Six months after his predecessor’s second failure, Lieutenant-General Sir Edmund Allenby drew up an ambitious plan to take Gaza and break through the Ottoman line into southern Palestine. Allenby, a career cavalryman, sought to make the most of his advantage in mounted troops. Mindful of the lack of water and the strength of the Ottoman positions (now defended by the Ottoman Seventh and Eighth armies), he proposed to attack in three phases over a number of days.
The main thrust would be directed against Beersheba, which would be captured by the Desert Mounted Corps and 20 Corps. The most important goal of this operation was to capture the wells intact. With the horses watered, the second phase would see 21 Corps attack the outer defences of Gaza to pin down the garrison there. Meanwhile, 20 Corps would move against the Hareira–Sheria area while the Desert Mounted Corps captured the wells at Tel el Negile.
Once these objectives were taken the last phase could begin. The Desert Mounted Corps would move westwards to take Huj and reach the coast behind Gaza, cutting off the 46,000 Ottoman troops pinned down along the Gaza–Beersheba axis by 20 and 21 Corps’ attacks. Allenby didn’t want to just break through the Ottoman line – he wanted to destroy the two armies defending it.
Charge of the Light Horse at Beersheba
At 4.30 p.m. on 31 October 1917, 500 riders and horses of the 4th and 12th Australian Light Horse Regiments thundered headlong towards the enemy with bayonets in hand (they were not equipped with swords). This impressive action stunned the 800 or so Ottoman defenders, who managed to inflict only 67 casualties on the Australian horsemen before being literally overrun and surrendering. As well as providing an epic spectacle, the charge ensured that the wells were secured before nightfall. With Beersheba captured, the first phase of the Third Battle of Gaza had been successfully completed.
Unlike Murray, Allenby had been given the extra troops, firepower, supplies and time he needed. In another contrast to the two earlier battles, British Army Intelligence mounted an elaborate deception operation to convince the Ottoman commanders that the attack on Beersheba was a diversion from the main assault on Gaza.
These preparations paid off when the first phase of the attack began on the morning of 31 October 1917. After an overnight march, three infantry divisions of 20 Corps attacked the main Ottoman defences on the western and south-western outskirts of Beersheba. These attacks kept the bulk of the Ottoman garrison on this side of the town for the rest of the day. Meanwhile, the Anzac and Australian mounted divisions rode in a wide arc through the Judean foothills east and north-east of Beersheba in order to attack the town from the rear. To do so they first had to capture two redoubts, Tel el Sakaty and Tel el Saba.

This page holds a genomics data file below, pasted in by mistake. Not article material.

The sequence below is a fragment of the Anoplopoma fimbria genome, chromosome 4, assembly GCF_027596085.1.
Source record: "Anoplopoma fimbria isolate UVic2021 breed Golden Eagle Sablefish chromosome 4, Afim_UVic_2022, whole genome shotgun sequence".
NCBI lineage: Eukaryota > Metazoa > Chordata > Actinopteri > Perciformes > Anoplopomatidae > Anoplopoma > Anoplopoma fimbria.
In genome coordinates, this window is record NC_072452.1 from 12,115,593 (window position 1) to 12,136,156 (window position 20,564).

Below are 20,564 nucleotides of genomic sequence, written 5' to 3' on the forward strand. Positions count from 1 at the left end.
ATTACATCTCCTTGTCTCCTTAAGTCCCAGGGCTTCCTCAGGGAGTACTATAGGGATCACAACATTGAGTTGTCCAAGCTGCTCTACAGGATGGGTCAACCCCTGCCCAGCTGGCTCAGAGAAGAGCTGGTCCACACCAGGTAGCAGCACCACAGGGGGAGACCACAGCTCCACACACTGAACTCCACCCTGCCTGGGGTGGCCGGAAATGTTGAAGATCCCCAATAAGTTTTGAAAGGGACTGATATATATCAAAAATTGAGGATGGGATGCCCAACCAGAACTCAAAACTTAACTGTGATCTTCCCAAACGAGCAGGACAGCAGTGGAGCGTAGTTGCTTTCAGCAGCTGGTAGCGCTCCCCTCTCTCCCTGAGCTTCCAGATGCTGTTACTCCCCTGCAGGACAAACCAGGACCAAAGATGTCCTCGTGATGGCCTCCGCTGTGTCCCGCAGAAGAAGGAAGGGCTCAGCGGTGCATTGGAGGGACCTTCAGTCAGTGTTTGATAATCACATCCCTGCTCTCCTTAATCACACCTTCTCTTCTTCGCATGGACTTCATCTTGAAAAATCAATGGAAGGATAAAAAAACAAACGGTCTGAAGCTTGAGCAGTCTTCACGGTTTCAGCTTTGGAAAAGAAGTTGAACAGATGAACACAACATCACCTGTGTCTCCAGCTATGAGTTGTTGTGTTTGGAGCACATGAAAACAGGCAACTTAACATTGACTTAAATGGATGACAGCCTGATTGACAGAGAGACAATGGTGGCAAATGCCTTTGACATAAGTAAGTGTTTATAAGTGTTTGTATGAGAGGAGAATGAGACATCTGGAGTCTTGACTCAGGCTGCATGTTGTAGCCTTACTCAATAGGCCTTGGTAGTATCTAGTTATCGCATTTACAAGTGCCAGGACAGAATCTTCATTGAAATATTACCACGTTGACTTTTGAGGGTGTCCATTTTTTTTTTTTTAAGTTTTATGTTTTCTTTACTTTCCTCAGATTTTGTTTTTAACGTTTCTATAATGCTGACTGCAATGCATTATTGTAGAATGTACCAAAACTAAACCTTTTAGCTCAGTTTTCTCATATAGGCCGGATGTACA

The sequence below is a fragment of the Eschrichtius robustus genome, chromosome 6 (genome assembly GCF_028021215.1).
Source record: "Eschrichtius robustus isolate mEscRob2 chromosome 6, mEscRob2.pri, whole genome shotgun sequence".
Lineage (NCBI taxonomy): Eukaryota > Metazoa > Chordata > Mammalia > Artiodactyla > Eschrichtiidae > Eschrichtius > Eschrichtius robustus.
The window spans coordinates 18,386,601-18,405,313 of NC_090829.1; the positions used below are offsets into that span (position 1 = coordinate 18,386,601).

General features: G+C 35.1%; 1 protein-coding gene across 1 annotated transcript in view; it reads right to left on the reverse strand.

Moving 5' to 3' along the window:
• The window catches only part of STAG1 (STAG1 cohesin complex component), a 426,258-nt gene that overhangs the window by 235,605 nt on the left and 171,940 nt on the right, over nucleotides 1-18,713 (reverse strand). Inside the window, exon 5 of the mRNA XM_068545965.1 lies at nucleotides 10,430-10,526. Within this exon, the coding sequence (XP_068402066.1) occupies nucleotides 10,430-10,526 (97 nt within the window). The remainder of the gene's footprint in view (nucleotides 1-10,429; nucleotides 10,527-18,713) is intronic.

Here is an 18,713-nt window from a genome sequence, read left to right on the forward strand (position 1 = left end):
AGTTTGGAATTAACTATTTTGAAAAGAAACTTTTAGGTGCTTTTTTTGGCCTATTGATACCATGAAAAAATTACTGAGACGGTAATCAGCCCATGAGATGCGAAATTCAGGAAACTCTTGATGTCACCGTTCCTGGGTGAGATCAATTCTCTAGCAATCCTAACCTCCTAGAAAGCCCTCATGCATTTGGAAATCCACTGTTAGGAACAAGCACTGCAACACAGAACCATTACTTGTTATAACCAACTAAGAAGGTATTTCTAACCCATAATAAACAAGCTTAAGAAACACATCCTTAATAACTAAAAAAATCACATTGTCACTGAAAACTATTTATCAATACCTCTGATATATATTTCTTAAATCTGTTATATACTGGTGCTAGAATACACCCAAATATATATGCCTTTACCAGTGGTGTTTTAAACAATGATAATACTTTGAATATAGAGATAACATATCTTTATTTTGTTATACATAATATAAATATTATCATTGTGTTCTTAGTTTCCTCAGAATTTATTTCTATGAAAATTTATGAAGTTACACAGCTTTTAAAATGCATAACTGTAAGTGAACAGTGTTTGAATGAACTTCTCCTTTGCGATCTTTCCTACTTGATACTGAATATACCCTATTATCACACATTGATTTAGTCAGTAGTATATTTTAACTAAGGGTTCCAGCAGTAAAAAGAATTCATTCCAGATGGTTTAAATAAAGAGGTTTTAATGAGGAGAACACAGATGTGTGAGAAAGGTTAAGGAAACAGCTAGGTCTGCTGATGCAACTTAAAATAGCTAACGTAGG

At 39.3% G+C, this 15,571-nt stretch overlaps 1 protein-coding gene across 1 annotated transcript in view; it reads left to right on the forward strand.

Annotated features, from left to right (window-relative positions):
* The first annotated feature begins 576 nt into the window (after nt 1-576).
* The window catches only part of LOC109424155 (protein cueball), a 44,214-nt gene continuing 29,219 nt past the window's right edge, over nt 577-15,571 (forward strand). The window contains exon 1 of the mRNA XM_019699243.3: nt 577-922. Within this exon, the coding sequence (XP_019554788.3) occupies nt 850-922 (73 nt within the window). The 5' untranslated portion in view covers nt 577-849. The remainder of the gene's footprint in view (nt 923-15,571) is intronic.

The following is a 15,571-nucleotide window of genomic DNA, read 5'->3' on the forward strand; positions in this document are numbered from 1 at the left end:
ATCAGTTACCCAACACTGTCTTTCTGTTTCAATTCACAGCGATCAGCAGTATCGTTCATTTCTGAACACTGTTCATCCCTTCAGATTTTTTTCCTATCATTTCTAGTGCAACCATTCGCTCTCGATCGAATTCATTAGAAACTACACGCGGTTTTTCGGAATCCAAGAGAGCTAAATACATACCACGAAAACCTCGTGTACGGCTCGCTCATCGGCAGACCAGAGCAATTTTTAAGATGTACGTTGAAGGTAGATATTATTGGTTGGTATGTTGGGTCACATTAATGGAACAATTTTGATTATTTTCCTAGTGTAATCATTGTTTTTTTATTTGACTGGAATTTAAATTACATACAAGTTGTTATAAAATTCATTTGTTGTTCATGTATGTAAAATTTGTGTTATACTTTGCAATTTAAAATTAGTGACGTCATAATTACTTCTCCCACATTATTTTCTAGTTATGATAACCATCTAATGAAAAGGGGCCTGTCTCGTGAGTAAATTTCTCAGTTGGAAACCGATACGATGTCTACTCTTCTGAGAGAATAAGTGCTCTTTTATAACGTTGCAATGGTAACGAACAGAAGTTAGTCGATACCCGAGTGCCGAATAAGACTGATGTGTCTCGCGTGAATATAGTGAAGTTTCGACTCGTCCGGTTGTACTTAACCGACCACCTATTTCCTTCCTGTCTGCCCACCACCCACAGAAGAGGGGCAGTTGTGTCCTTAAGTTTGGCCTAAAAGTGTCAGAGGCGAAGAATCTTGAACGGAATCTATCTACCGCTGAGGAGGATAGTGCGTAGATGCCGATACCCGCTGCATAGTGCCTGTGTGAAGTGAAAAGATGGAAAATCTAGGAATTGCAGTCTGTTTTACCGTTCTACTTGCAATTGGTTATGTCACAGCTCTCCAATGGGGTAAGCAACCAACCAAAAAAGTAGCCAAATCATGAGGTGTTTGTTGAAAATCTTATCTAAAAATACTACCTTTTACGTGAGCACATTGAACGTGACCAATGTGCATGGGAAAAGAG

Tel el Sakaty was taken around 1 p.m. after a four-hour fight. Tel el Saba, which had been allocated to the New Zealand Mounted Rifles Brigade, proved an even tougher nut to crack. It finally fell around 3 p.m. after the Anzac Mounted Division’s reserves and artillery were committed to support the New Zealanders. This unexpected delay caused General Chauvel, who was anxious to secure the wells in Beersheba before nightfall, to take the dramatic step of ordering the 4th Australian Light Horse Brigade to attack on horseback straight through the Ottoman trenches and into the town. This epic charge broke the back of the Ottoman defence. The Anzac mounted troops were soon swarming through the streets of Beersheba, which was secured within an hour.
When the second phase of the battle got under way, the focus of British efforts switched to Gaza’s outer defences. A general artillery and naval bombardment had begun on 27 October. After this prolonged softening-up period, the infantry of the 54th (East Anglia) and 52nd (Lowland) Divisions carried out a series of coordinated assaults on 1–2 November against the narrow coastal strip of giant sand dunes on the right flank of Gaza’s defences. These attacks penetrated so deeply into the Ottoman line that it seemed that 21 Corps was about to outflank the Gaza defences single-handed.
But Allenby’s plan now began to unravel through a combination of bad luck and strong Ottoman rearguard actions. The wells at Beersheba were insufficient to meet the demands of the whole Allied force, whose needs had been increased by the ill-timed arrival of a khamsin (a hot, dry wind from the desert).
Logistical problems caused by the lack of water delayed the start of the third phase until 6 November. In the interim the commander of the Ottoman Seventh Army, Fevzi Pasha, regrouped his forces – now augmented by survivors of the Beersheba garrison – and mounted local counter-attacks. Assaults on the Hareira and Sheria redoubts by the infantry of 20 Corps succeeded only after bitter fighting in which both sides suffered heavy casualties.
In the meantime the commander of the Ottoman Eighth Army, Kress von Kressenstein, had finally recognised the danger of his forces being cut off in Gaza. Knowing that he had no more reserves to commit to the battle and doubting the Seventh Army’s ability to hold Hareira–Sheria for long, the German commander ordered his troops to begin evacuating Gaza on the evening of 5 November. By the time the British broke through at Hareira–Sheria late on the morning of the 7th, the evacuation was complete and the retreating Ottoman forces were marching north, leaving rearguards behind at key positions along the road and in the nearby hills.
Allenby had won a great victory. Gaza had fallen, the Ottoman defensive line had been broken and the Seventh and Eighth armies had been defeated in battle. But it was not the total victory he had aimed for – he had not trapped and destroyed the two Ottoman armies. Instead they were escaping to the north, battered but still capable of regrouping to fight another day.